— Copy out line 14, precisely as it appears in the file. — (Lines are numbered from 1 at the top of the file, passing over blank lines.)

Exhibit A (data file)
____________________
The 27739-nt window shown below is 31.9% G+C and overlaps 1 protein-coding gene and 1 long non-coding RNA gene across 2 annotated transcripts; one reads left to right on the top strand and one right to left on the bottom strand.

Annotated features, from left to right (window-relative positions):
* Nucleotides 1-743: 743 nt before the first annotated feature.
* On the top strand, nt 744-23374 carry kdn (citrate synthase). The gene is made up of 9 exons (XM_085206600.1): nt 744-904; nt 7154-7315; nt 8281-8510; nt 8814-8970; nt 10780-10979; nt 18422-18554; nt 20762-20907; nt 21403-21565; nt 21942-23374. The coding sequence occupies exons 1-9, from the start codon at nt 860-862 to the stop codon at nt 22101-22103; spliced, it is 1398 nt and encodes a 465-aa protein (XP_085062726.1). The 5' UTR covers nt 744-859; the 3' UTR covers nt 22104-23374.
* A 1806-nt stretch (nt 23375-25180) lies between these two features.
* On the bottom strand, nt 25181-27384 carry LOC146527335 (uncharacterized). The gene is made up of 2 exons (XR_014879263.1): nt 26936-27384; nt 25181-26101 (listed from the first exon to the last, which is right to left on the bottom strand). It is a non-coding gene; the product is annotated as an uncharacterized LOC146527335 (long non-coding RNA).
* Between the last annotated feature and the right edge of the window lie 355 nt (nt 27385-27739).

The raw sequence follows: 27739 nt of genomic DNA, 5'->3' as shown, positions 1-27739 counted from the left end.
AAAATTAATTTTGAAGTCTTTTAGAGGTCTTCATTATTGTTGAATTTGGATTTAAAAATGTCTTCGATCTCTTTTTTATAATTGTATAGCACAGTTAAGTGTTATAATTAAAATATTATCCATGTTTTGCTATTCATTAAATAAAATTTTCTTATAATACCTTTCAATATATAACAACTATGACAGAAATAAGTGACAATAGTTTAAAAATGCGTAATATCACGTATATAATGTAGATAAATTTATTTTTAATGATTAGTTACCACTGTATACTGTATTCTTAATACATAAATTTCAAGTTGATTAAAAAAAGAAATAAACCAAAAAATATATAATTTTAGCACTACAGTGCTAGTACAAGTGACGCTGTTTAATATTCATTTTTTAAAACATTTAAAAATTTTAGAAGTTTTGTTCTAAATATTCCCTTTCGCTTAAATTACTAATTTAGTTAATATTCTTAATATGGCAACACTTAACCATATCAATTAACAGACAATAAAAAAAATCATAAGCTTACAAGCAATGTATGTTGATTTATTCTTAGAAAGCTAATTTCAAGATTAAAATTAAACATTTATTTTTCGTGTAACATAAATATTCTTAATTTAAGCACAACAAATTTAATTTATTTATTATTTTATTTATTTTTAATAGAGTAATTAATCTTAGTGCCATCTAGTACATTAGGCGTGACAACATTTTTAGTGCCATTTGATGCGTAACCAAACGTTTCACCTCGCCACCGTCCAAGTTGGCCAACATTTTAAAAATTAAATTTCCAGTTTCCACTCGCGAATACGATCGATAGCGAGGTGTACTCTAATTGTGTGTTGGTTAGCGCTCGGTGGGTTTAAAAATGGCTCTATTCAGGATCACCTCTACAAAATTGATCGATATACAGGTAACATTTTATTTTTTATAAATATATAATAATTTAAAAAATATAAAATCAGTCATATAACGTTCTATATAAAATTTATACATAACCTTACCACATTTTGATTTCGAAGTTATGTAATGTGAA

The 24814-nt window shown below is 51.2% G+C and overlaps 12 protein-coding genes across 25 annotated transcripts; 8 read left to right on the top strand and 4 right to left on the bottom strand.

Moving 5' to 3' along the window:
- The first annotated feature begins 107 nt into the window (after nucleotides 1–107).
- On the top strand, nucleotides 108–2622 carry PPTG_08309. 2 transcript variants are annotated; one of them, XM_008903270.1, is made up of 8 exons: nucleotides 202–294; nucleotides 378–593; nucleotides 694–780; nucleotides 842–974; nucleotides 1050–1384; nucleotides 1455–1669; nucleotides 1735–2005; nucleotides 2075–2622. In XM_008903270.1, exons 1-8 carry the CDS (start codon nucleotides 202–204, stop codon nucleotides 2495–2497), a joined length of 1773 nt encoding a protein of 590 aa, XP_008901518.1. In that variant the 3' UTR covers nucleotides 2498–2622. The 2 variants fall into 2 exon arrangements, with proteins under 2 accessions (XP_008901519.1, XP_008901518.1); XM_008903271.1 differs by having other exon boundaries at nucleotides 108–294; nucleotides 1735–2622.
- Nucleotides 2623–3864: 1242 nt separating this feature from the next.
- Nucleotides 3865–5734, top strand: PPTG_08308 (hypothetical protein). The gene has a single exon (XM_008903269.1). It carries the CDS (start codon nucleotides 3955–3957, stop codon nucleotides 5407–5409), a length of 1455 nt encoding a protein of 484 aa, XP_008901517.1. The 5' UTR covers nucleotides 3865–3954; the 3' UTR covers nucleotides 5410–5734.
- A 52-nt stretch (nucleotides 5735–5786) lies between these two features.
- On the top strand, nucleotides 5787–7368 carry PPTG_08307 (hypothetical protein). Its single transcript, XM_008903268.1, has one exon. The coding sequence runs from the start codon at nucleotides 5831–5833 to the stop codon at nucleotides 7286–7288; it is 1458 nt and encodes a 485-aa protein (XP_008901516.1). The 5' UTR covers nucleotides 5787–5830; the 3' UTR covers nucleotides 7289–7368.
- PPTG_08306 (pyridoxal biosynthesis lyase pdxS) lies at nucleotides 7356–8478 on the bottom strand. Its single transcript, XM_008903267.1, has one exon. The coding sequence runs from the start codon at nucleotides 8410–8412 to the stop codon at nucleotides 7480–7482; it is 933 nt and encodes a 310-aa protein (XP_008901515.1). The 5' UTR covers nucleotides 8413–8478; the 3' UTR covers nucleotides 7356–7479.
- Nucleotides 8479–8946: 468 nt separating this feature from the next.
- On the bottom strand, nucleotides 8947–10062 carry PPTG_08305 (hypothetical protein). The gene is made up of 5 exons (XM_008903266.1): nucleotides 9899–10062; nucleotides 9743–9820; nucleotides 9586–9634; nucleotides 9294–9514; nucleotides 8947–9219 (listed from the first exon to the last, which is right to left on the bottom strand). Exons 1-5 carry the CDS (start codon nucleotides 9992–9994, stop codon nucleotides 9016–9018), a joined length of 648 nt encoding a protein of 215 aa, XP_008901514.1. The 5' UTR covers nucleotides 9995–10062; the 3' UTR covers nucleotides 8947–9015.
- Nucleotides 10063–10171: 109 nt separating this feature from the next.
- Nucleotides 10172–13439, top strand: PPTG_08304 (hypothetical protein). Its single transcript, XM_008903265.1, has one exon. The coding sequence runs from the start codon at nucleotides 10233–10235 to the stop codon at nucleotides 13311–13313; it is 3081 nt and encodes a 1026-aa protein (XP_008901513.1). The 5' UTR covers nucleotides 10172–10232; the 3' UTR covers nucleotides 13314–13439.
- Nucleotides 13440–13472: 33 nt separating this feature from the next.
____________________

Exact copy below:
- Nucleotides 2623–3864: 1242 nt separating this feature from the next.